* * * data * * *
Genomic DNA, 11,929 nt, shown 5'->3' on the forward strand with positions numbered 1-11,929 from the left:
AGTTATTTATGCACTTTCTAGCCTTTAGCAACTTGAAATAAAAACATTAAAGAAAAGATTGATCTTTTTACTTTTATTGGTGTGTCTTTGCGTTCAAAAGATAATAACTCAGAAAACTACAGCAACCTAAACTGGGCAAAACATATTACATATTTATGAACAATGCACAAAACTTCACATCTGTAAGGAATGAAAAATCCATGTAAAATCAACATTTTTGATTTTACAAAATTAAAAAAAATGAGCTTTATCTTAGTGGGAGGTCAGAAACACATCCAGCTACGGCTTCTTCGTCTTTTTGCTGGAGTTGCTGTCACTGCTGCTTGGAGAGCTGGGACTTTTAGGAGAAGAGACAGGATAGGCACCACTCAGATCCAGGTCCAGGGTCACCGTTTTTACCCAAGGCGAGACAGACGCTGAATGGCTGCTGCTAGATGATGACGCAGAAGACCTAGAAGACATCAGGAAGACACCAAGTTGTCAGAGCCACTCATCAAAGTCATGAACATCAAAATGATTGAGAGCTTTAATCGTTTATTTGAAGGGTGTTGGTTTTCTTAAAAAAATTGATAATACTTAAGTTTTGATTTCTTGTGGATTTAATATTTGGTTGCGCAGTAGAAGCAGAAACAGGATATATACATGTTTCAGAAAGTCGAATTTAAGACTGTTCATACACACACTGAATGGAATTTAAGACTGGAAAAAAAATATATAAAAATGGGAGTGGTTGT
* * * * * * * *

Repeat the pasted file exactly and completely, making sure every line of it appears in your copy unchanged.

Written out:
Genomic DNA, 11,929 nt, shown 5'->3' on the forward strand with positions numbered 1-11,929 from the left:
AGTTATTTATGCACTTTCTAGCCTTTAGCAACTTGAAATAAAAACATTAAAGAAAAGATTGATCTTTTTACTTTTATTGGTGTGTCTTTGCGTTCAAAAGATAATAACTCAGAAAACTACAGCAACCTAAACTGGGCAAAACATATTACATATTTATGAACAATGCACAAAACTTCACATCTGTAAGGAATGAAAAATCCATGTAAAATCAACATTTTTGATTTTACAAAATTAAAAAAAATGAGCTTTATCTTAGTGGGAGGTCAGAAACACATCCAGCTACGGCTTCTTCGTCTTTTTGCTGGAGTTGCTGTCACTGCTGCTTGGAGAGCTGGGACTTTTAGGAGAAGAGACAGGATAGGCACCACTCAGATCCAGGTCCAGGGTCACCGTTTTTACCCAAGGCGAGACAGACGCTGAATGGCTGCTGCTAGATGATGACGCAGAAGACCTAGAAGACATCAGGAAGACACCAAGTTGTCAGAGCCACTCATCAAAGTCATGAACATCAAAATGATTGAGAGCTTTAATCGTTTATTTGAAGGGTGTTGGTTTTCTTAAAAAAATTGATAATACTTAAGTTTTGATTTCTTGTGGATTTAATATTTGGTTGCGCAGTAGAAGCAGAAACAGGATATATACATGTTTCAGAAAGTCGAATTTAAGACTGTTCATACACACACTGAATGGAATTTAAGACTGGAAAAAAAATATATAAAAATGGGAGTGGTTGT